An Almost High School Dropout

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As a parent, when I think of school choice, I naturally think of how it applies to my children. Recently, however, I came across the news that the South Carolina Senate Education Committee passed a bill allowing students to attend public school in another district if they desire. Immediately I was taken back to my own public school experience and the fact that having a choice kept me from dropping out of high school.

At the start of high school, I was living in the city and attending a low performing school. Not long into the school year, I moved to the country in another state. The transition from city life to country life was difficult to say the least. No one dressed the way I did and I was immediately ridiculed for my lack of daisy dukes and hair bows. While I made friends, I also made enemies simply because I was the new girl. Typical high school drama, but of course it’s awful when you are in the middle of it. Being the tiny town it was, I couldn’t escape the stigma of being from out of town. In tenth grade, things escalated. My breaking point came during Civics class. A student came into class during the year-end test and threatened me; the teacher did nothing. That summer I decided to drop out of high school.

As I was talking with a friend about my decision and how great it would be to just get my GED and move on, she begged me to reconsider. She attended school in the next small town over and said I should go there. I couldn’t imagine one small town school being any different from the first, but after some convincing I decided to try. I’m not sure how my mom made it happen, the term “school choice” didn’t exist that I knew of. But somehow she got me into the high school in the district next door and I began again.

This time, high school was different. My friend introduced me around, everyone was friendly and I fit right in. I made lots of great memories and learned to appreciate the good things about country life. After graduation, I went back to the city to attend college. Having experienced small class sizes and the benefits that come with that, I chose a small, private college. Every so often I wonder what my life would have been like if I had dropped out of school. I’m glad I don’t know.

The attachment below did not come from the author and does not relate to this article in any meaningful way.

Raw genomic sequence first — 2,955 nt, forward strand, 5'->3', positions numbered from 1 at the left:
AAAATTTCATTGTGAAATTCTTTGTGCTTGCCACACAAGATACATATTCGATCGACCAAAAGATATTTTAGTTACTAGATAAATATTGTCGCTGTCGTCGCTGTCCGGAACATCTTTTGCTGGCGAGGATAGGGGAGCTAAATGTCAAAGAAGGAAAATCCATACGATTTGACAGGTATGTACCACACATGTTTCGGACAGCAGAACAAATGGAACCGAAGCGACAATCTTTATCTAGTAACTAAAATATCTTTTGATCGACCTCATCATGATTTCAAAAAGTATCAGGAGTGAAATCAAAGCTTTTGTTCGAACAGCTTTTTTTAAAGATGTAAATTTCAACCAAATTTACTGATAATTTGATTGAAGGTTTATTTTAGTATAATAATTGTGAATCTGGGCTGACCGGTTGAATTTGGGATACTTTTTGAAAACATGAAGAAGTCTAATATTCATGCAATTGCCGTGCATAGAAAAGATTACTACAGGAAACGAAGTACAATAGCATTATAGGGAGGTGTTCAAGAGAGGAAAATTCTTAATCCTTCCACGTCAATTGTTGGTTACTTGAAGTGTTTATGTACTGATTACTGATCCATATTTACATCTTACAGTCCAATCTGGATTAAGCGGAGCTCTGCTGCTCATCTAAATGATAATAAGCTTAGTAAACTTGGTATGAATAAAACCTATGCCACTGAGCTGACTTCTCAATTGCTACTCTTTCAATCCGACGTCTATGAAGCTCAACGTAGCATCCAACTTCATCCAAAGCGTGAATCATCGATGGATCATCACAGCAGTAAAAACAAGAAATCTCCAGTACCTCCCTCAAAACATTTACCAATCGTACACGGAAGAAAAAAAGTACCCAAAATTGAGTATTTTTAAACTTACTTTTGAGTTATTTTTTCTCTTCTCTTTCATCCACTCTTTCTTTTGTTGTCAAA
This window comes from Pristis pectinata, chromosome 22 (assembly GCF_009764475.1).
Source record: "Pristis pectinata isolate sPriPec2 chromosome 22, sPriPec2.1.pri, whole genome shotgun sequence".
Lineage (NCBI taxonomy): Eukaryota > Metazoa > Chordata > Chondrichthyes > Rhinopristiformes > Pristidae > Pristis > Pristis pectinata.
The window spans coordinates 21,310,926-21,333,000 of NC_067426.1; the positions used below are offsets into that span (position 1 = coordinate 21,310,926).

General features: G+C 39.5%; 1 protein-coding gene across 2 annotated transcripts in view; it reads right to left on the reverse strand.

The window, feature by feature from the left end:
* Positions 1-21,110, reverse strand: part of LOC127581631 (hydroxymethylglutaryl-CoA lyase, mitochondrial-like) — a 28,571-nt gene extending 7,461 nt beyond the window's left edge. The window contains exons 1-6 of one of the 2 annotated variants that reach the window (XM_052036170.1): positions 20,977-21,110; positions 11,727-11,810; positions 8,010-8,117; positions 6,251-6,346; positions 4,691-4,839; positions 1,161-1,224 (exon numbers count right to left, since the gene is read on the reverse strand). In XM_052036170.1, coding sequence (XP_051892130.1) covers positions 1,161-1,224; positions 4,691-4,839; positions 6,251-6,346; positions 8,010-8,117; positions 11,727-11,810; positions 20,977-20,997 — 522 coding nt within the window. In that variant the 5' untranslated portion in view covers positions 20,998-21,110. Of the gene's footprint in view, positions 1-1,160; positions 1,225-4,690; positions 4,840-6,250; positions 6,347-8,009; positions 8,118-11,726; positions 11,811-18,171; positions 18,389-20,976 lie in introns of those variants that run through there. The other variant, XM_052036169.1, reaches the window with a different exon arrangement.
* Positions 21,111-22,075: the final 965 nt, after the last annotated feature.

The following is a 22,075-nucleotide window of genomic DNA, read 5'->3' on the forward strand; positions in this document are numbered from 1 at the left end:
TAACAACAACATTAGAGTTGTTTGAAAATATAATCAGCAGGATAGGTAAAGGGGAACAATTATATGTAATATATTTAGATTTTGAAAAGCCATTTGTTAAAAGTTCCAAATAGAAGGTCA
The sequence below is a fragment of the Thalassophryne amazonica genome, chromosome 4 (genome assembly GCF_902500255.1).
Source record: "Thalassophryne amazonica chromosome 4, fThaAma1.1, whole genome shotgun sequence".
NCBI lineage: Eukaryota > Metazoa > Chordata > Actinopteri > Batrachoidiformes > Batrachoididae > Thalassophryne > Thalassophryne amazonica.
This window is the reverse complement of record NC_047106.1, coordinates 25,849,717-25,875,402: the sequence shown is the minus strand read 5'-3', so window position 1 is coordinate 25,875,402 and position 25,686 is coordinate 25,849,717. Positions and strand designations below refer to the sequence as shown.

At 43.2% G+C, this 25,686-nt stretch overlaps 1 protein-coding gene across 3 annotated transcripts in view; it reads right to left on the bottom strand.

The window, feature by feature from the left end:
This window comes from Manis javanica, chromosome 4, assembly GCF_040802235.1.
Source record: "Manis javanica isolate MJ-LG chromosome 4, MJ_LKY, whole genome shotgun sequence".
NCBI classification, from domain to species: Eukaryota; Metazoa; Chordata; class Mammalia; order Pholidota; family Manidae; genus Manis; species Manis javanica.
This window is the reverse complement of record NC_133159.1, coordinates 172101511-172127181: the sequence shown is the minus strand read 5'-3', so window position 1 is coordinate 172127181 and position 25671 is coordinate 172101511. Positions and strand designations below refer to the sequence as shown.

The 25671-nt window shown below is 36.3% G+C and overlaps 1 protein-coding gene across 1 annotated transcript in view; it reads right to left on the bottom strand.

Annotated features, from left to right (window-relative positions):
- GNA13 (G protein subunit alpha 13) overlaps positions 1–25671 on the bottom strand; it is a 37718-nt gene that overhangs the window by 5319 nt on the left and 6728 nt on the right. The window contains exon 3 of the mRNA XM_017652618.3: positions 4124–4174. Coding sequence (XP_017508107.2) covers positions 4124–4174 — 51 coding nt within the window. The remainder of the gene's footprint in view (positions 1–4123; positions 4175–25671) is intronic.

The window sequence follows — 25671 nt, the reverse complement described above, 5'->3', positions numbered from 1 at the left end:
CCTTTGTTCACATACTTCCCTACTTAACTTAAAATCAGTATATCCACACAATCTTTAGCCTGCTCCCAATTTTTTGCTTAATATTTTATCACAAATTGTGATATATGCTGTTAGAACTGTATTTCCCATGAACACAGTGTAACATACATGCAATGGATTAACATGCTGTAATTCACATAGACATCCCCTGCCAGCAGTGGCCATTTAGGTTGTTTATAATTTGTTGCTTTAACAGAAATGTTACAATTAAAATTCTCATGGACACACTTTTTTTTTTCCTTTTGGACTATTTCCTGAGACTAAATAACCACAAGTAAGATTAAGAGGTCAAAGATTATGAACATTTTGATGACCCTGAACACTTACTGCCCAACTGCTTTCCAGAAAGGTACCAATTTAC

Last year I found my old friend on Facebook (of course) and was able to thank her for saving me from dropping out of high school. Not only was I lucky to have her, I was lucky I had a choice. I’m surprised that so many years later students in South Carolina have not had the opportunity I did. It seems like such a small detail in the school choice movement but it truly made all the difference for me.

There are many reasons to support school choice. For my own children, I worry about what they are (and are not) being taught in public school. Scientific theories are taught as fact, common core math requires video explanations sent home to parents, and history lessons are politically selective. For other parents I know, special needs are a concern and, if they aren’t going through the maze of having a special needs student in public school, they’ve decided to homeschool. My children haven’t dealt with bullying, but if they do I will certainly be exercising my choice to protect them from what I went through. We do not currently have many choices in our area of South Carolina but I am hopeful that will change. Allowing open enrollment in all schools in the state will be a great step in the right direction and, for some, may be the one that makes all the difference.